Elizabeth M. Nolan, Michael A. Fischbach, Alexander Koglin and Christopher T. Walsh, “Biosynthetic Tailoring of Microcin E492m: Post-Translational Modification Affords an Antibacterial Siderophore-Peptide Conjugate,” J. Am. Chem. Soc. 2007, 129, 14336-14347.
Michael L. Neidig, Christina D. Brown, Ken Light, Danica Galonic Fujimori, Elizabeth M. Nolan, John C. Price, Eric W. Barr, J. Martin Bollinger, Jr., Carsten Krebs, Christopher T. Walsh and Edward I. Solomon, “CD and MCD of CytC3 and Taurine Dioxygenase: Role of the Facial Triad in α-KG-Dependent Oxygenases,” J. Am. Chem. Soc. 2007, 129, 14224-14231.
Elizabeth M. Nolan and Stephen J. Lippard, “Turn-On and Ratiometric Mercury Sensing in Water with a Red-Emitting Probe,” J. Am. Chem. Soc. 2007, 129, 5910-5918.
Elizabeth M. Nolan, Jubin W. Ryu, Jacek Jaworski, Rodney P. Feazell, Morgan Sheng and Stephen J. Lippard, “Zinspy Sensors with Enhanced Dynamic Range: Imaging Neuronal Cell Zinc Uptake and Mobilization,” J. Am. Chem. Soc. 2006, 128, 15517-15528.
Elizabeth M. Nolan, Jacek Jaworski, Maryann E. Racine, Morgan Sheng and Stephen J. Lippard, “Moderate Affinity Fluorescent Zinc Sensors of the Zinpyr Family: Syntheses, Characterization and Biological Imaging Applications,” Inorg. Chem. 2006, 45, 9748-9757.
Elizabeth M. Nolan, Maryann E. Racine and Stephen J. Lippard, “Selective Hg(II) Detection in Aqueous Solution with Thiol Derivatized Fluoresceins,” Inorg. Chem. 2006, 45, 2742-2749.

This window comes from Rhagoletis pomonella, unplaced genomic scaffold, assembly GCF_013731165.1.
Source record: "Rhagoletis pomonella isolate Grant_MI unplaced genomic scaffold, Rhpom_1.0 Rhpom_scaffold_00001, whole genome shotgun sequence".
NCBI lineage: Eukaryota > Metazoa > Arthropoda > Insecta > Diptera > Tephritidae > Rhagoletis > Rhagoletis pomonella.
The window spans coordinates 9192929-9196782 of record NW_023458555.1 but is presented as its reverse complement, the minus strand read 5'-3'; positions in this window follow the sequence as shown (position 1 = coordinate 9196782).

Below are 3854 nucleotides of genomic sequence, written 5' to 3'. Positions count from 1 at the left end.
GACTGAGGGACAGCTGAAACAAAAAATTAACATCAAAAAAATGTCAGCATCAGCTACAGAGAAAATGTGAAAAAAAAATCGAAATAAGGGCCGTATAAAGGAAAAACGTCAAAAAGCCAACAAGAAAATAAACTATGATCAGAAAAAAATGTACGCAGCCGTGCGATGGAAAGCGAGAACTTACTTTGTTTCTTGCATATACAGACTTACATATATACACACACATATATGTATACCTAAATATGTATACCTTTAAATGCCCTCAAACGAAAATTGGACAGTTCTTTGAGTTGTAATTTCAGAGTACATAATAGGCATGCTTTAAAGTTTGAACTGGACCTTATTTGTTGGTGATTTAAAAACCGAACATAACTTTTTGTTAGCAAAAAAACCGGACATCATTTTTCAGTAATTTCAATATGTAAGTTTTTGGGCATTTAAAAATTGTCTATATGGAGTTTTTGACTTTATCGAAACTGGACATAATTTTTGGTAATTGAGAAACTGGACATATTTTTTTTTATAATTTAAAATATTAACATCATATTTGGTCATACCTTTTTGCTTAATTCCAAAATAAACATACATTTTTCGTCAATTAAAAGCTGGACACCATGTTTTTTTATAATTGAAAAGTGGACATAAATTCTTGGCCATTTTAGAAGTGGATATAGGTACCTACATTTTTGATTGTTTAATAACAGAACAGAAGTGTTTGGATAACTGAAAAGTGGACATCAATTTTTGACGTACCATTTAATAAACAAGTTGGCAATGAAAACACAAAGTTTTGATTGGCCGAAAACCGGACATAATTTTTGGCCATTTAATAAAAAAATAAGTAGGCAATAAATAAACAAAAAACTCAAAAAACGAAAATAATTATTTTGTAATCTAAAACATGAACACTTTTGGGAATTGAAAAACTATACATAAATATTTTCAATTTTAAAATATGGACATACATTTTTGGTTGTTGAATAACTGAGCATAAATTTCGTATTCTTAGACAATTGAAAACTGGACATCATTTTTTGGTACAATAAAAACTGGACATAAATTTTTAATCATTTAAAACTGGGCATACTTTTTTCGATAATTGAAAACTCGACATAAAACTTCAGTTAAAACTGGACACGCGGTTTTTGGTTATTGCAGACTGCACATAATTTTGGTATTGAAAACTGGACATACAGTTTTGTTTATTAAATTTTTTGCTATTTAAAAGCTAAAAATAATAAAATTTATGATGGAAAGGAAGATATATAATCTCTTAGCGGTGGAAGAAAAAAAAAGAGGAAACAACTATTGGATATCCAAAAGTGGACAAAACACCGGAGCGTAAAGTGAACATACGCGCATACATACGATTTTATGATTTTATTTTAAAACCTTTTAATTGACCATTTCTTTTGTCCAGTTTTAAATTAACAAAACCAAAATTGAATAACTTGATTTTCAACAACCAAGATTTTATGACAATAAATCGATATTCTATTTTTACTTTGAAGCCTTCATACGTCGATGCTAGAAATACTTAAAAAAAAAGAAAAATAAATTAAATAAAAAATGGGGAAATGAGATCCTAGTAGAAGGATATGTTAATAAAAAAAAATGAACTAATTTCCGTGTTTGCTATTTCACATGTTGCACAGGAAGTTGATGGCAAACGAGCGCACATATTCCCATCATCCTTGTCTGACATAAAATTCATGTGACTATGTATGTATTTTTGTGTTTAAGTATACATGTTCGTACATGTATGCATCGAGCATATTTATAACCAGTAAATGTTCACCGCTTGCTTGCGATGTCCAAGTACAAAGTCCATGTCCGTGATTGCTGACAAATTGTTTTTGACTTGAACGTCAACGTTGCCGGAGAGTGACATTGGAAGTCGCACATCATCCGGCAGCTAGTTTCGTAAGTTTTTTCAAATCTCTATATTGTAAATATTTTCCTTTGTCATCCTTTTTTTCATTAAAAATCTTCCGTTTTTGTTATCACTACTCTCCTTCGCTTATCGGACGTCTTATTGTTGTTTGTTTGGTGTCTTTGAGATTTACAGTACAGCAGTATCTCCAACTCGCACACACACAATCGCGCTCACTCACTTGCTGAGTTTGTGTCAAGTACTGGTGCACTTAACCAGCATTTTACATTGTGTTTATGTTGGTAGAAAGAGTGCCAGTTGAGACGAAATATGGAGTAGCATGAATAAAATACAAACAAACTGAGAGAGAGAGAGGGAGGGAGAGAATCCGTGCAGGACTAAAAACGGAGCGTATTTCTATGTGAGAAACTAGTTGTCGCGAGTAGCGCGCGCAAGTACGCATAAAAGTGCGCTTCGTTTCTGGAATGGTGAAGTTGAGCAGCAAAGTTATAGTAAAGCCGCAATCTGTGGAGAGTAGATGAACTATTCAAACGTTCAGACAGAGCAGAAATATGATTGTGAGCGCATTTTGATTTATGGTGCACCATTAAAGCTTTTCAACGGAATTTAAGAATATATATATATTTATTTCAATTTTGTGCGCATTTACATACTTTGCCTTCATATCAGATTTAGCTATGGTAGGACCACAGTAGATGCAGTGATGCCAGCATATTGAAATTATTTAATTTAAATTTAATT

Elizabeth M. Nolan, Jacek Jaworski, Ken-Ichi Okamoto, Yasunori Hayashi, Morgan Sheng and Stephen J. Lippard, “QZ1 and QZ2: Rapid, Reversible Quinoline-Derivatized Fluoresceins for Sensing Biological Zn(II),” J. Am. Chem. Soc. 2005, 127, 16812-16823.
Christopher J. Chang, Elizabeth M. Nolan, Jacek Jaworski, Ken-Ichi Okamoto, Yasunori Hayashi, Morgan Sheng and Stephen J. Lippard, “ZP8, a Neuronal Zinc Sensor with Improved Dynamic Range; Imagining Zinc in Hippocampal Slices with Two-Photon Microscopy,” Inorg. Chem. 2004, 43, 6774-6779.
Elizabeth M. Nolan, Shawn C. Burdette, Jessica J. Harvey, Scott A. Hilderbrand and Stephen J. Lippard, “Synthesis and Characterization of Zinc Sensors Based on a Monosubstituted Fluorescein Platform,” Inorg. Chem. 2004, 43, 2624-2635.
Christopher J. Chang, Elizabeth M. Nolan, Jacek Jaworski, Shawn C. Burdette, Morgan Sheng and Stephen J. Lippard, “Bright Fluorescent Chemosensor Platforms for Imaging Endogenous Pools of Neuronal Zinc,” Chem. Biol. 2004, 11, 203-210.
Christopher J. Chang, Jacek Jaworski, Elizabeth M. Nolan, Morgan Sheng and Stephen J. Lippard, “A tautomeric zinc sensor for ratiometric fluorescence imaging: application to nitric oxide-induced release of intracellular zinc,” Proc. Natl. Acad. Sci. USA 2004, 101, 1129-1134.
Elizabeth M. Nolan and Stephen J. Lippard, “A ‘Turn-On’ Fluorescent Sensor for the Selective Detection of Mercuric Ion in Aqueous Media,” J. Am. Chem. Soc. 2003, 125, 14270-14271 (highlighted in Thomson ESI Special Topics, June 2005).
Elizabeth M. Nolan and R. G. Linck, “Through Space Charge and Dipolar Effects in Substituted Ethanes and 1,1,1-Trifluoroethanes,” J. Phys. Chem. A. 2002, 106, 533-543.
Elizabeth M. Nolan and R. G. Linck, “An Exploration of Long Range Electronic Effects in Substituted Alkanes,” J. Phys. Chem. A. 2001, 105, 7297-7307.
Elizabeth M. Nolan and R. G. Linck, “Charges in Substituted Alkanes: Evidence for a Through Space Mechanism,” J. Am. Chem. Soc. 2000, 122, 11497-11506.
Reviews and Commentaries
Elizabeth M. Nolan and Christopher T. Walsh, “Chemical Biology and Natural Product Discovery” (commentary), ChemBioChem, 2009, 10, 24-25.
Elizabeth M. Nolan and Christopher T. Walsh, “How Nature Morphs Peptide Scaffolds into Antibiotics” (review), ChemBioChem, 2009, 10, 34-53.